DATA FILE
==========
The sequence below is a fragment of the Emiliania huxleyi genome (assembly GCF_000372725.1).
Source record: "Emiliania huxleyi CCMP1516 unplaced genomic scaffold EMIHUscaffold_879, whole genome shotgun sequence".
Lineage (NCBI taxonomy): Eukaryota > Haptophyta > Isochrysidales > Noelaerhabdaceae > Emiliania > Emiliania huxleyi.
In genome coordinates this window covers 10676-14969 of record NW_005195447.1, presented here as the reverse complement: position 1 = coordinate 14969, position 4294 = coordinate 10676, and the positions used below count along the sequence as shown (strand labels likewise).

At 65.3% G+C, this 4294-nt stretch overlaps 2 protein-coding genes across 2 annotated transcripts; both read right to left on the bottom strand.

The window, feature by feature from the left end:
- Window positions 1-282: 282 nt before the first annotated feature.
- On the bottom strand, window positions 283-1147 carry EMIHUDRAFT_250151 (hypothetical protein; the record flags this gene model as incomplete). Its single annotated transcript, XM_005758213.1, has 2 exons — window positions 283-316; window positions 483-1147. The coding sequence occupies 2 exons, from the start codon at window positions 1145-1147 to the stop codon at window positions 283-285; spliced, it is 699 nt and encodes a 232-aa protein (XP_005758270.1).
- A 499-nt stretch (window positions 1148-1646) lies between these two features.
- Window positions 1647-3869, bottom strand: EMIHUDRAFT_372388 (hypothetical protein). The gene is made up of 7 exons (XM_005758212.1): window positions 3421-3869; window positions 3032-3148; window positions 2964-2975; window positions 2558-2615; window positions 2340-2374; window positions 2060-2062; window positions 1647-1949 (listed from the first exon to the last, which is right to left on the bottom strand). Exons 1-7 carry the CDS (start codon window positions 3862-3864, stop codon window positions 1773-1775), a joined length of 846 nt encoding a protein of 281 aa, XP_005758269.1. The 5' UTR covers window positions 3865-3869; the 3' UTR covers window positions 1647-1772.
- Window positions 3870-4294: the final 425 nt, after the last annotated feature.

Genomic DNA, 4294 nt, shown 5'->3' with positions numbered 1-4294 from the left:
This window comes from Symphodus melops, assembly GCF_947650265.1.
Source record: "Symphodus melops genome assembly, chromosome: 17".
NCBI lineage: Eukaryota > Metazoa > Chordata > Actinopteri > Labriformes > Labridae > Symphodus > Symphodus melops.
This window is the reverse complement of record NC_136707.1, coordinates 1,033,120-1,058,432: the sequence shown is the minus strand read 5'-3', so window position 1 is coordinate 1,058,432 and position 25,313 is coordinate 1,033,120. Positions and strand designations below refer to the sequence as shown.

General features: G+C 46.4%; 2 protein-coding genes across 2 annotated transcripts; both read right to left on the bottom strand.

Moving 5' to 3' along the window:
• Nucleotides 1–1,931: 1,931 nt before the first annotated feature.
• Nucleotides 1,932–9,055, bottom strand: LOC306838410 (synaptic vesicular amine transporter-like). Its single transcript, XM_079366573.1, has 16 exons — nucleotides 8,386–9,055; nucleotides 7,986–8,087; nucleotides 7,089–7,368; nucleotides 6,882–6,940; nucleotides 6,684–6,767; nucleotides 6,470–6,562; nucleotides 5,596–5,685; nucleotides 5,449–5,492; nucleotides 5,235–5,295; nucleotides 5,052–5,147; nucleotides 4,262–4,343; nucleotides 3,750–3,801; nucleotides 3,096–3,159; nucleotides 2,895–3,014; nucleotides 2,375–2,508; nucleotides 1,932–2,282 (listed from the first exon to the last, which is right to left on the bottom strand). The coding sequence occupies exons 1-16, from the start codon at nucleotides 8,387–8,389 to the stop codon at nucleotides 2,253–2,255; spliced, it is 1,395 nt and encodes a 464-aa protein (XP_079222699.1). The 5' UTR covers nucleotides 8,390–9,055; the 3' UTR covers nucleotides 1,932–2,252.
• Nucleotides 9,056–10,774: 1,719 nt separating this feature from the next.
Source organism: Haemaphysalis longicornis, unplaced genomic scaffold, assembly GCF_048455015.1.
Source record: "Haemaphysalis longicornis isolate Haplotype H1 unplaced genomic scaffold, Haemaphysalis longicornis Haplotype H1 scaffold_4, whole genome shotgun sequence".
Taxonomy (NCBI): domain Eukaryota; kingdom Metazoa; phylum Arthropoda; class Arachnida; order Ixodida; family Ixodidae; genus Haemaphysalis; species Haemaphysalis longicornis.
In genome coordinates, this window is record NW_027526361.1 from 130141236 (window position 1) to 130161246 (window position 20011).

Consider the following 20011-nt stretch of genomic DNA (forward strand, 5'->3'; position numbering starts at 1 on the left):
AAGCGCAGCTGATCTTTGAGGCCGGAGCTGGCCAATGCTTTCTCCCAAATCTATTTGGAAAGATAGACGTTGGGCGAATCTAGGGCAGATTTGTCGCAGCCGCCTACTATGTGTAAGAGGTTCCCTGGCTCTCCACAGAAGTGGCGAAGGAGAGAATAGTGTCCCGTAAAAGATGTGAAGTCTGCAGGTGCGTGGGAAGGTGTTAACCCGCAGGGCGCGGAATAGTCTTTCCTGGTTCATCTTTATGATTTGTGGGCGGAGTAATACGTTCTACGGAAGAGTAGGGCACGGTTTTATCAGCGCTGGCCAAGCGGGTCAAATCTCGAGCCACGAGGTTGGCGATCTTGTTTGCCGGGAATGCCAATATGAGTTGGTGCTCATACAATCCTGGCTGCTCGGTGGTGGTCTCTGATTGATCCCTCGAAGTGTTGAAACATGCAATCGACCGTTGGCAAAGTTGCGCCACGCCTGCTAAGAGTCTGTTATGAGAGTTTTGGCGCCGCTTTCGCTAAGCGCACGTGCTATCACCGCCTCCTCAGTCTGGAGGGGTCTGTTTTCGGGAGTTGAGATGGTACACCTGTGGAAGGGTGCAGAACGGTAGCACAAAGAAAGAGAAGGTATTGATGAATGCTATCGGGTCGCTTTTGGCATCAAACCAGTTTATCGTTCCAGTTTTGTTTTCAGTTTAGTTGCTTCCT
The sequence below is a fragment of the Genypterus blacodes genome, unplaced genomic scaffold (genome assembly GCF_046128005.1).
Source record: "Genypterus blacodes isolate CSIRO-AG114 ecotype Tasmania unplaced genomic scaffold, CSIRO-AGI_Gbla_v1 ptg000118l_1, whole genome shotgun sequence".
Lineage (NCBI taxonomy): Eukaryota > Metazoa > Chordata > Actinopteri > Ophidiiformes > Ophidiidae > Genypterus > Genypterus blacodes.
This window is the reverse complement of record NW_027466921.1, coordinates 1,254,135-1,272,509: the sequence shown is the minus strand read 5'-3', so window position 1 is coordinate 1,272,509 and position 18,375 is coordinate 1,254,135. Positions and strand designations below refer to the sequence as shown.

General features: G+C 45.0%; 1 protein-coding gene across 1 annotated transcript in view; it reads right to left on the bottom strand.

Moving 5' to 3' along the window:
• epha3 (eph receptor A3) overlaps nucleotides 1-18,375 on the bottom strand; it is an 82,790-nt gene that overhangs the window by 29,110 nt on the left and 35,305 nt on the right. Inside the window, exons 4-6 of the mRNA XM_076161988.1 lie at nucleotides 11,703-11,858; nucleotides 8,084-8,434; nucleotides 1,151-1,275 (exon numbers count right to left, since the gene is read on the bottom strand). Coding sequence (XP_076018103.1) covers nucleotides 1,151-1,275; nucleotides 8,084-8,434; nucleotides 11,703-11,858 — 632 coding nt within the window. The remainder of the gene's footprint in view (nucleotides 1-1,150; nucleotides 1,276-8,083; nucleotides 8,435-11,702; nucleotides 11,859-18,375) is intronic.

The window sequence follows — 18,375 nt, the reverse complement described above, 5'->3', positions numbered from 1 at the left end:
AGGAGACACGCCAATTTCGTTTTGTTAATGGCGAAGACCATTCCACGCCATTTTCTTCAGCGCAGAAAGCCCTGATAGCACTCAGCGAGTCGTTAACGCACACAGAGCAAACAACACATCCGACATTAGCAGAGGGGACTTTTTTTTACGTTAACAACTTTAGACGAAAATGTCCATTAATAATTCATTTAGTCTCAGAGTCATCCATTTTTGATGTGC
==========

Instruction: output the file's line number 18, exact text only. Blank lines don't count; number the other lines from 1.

Moving 5' to 3' along the window: